THE Museum of Computing was born 10 years ago after a gestation period that lasted 13.
If the anniversary celebrations include a cake, it’ll probably be served by a robot, as robotics has been chosen as the birthday theme.
“We probably have about 40 robots,” said Simon Webb, curator of the pioneering Swindon museum. “The oldest is a HERO 1, an educational robot from the 1980s.”
Simon pointed to the machine, which is being refurbished and sits on a shelf with its external panels removed and its circuit boards on show – a bit like R2D2 at a nudist colony.
“The collection goes up to modern industrial robots. We’ll be having a robotics exhibition, a robotics programming session, a talk from a leading roboticist.” He smiled and added. “And also a party.”
The robots are among the best part of 3,000 items in the collection. The oldest is a 19th century slide rule – a calculating device still in widespread use as recently as the early Space Shuttle missions. The most recent is an iPod.
There are examples of the ZX80, the ZX81 and countless other machines yearned for by millions during the home computer boom of the 1980s; there are video game consoles from Pong through Atari and all the way to the Wii; there are countless mechanical and electronic calculators; there are early storage discs the size of gongs and there are hand-held games which are immortal memories for any ex-kid who drooled over an Argos catalogue in the weeks before a long-ago Christmas.
Simon, an inveterate collector of old computers from car boot sales, credits the opening of the museum with restoring domestic harmony in his home. “I had computers under the beds, in cupboards, on shelves...”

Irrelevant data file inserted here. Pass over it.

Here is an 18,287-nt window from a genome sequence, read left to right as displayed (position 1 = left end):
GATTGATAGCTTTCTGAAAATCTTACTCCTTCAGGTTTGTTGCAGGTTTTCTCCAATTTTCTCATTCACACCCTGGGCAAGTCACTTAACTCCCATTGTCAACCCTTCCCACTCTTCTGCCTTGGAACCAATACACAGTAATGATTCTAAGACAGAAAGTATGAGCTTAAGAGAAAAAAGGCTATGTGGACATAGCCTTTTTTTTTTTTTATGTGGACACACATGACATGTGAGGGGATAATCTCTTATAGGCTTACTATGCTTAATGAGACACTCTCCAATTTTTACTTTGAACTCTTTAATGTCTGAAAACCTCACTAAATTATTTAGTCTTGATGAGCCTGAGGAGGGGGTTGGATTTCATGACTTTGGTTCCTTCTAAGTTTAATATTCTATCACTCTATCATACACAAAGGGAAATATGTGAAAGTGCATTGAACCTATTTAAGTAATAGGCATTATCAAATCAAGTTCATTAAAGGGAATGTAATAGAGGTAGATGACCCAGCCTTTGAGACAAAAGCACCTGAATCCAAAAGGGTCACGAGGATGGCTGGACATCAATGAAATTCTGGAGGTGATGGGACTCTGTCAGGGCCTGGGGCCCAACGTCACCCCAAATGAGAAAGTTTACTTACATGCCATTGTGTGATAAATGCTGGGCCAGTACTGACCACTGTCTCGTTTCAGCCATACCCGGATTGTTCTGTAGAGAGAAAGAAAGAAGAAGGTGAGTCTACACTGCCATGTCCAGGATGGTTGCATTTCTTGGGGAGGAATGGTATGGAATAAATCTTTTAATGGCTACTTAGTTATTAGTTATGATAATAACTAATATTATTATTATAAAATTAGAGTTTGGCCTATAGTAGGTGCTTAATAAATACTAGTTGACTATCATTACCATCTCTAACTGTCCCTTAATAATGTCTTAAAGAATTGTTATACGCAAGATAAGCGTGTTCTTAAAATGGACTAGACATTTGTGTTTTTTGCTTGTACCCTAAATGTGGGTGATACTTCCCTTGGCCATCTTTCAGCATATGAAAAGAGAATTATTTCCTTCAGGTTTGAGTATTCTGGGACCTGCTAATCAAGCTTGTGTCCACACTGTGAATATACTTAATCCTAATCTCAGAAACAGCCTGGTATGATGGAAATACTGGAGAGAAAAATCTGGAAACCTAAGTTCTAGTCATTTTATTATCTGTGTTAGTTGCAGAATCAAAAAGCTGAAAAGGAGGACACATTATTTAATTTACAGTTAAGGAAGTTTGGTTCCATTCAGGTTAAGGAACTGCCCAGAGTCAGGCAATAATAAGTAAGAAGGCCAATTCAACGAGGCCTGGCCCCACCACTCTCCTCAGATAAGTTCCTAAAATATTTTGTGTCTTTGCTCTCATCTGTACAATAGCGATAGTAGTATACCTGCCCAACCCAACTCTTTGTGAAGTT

Many of those machines are now exhibits.
It was in 1990 that IT expert Simon and museum founder and director Jeremy Holt, a lawyer specialising in technology issues, began talking about the project – the country’s first museum of computing. They became friends through work and later set up the Swindon Psion Organiser Users’ Group. For the benefit of younger Adver readers, a Psion Organiser was a sort of hand-held electronic appointments book in the olden days.
In computing terms, the 23 years since 1990 isn’t so much a lifetime as several eras laid end to end.
“When I was researching getting the museum started,” Jeremy said, “if I wanted to research something I had to go to the public library. There was no internet. To get support for the museum I had to write to all the IT companies and they had to write back.
“You just had the telephone and the post. You might have had fax and Telex but it was pretty crude, and you couldn’t send a message to a large group of people unless you went out and bought a lot of stamps.”
As well as its exhibits, the museum has a classroom in its basement and offers computer courses for people of all ages. There is also a computer club and a so-called Hackspace in which enthusiasts build and programme.
Highlights of the last 10 years include a live action town centre PacMan match to celebrate the classic game’s 30th anniversary in 2010, and visits by the Duke of Kent and home computer pioneer Sir Clive Sinclair.
The first exhibition included a replica of a wartime Enigma coding machine, loaned by Bletchley Park, the historic headquarters of the cipher-smashers who helped to destroy the Nazi war effort.
The museum began at the old University of Bath in Swindon’s Oakfield campus, went temporarily into storage in 2007 and re-emerged in Theatre Square in 2009. A non-profit currently open only on Fridays and Saturdays, it has 30 volunteers and 3,000 visitors a year.
And what of the future? Simon said: “It would be lovely to think we’d have bigger premises because we do struggle for display space. We’d also love to be open seven days a week, and to showcase not just artefacts but also the latest technology.”
The museum’s website is www.museum-of-computing.org.uk